For my birthday, my Little Bro bought me a book that I had added to my Amazon Wish List ages ago, which I had almost completely forgotten about. It’s a horror novel called John Dies At The End (don’t worry if you’ve never heard of it) and I promptly dove into it. This in turn prompted me, somewhat capriciously, to make a bold declaration on the GoodReads site as I added John Dies At The End to my Currently Reading bookshelf. I announced that, with Halloween approaching, October would be my own personal Spooktoberfest in terms of reading material, all horror (or dark fantasy) all month. Apparently I already miss the thematic structure of ninety-plus days of Beach Books on a Bus? At any rate, it should be good times.
I’ve been fairly-to-moderately interested in horror ever since I was about 10 years old, and of course in my world being fairly-to-moderately interested in something means that I foster an interest level which your average man on the street would peg as “cripplingly obsessive”, and I absolutely believe horror is a subculture-spawning genre which can totally be geeked out about … but I don’t consider myself a “horror geek” and I never have. At various times I’ve identified strongly as a band geek and a comic book geek and a D&D geek and a Star Wars geek and various other fandoms and preoccupations too numerous to name, but not horror, which when I step back and consider it seems conspicuously odd, but there it is.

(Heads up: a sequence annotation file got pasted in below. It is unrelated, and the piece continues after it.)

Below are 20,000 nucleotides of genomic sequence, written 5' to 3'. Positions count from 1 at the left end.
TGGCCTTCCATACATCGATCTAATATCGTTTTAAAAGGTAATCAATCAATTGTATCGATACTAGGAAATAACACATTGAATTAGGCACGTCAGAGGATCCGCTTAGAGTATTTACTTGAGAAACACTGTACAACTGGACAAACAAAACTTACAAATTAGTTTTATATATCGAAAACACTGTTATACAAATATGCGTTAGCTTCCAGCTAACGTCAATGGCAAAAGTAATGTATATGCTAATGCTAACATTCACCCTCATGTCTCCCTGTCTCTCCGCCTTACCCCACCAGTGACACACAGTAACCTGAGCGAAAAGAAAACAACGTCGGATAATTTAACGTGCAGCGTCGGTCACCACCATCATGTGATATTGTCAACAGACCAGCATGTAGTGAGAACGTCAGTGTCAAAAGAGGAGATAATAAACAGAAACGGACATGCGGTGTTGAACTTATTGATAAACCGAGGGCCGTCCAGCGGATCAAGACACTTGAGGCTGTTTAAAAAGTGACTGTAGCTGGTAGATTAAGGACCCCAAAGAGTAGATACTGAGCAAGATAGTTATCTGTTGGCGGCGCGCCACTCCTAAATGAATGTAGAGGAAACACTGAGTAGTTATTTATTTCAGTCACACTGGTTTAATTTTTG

I imagine my interest in horror started in much the same way as a lot of my cohorts’ might have, stumbling across it as something very easy and obvious to latch onto in that fifth-grade mindset where signposts of earliest adolescence like gender identity and superficial maturity point a lad toward proving he can withstand gross-out/freak-out assaults and not be unmanned by them. Having sleepover birthday parties and renting monster movies seemed like a perfectly appropriate rite of passage in the sanitized suburbs, and then of course premium cable meant that I could go from asking my parents to rent Dracula on their video store account to just staying up late without asking permission so I could watch Friday the 13th Part II on HBO. And while I devoured Nightmare on Elm Street and the Amityville Horror and the Exorcist, it was never exactly because I enjoyed those movies, or not that entirely – it was more to be able to talk about them at school with my friends, and sometimes watch them together and spend the rest of the night messing with the head of whoever seemed most affected.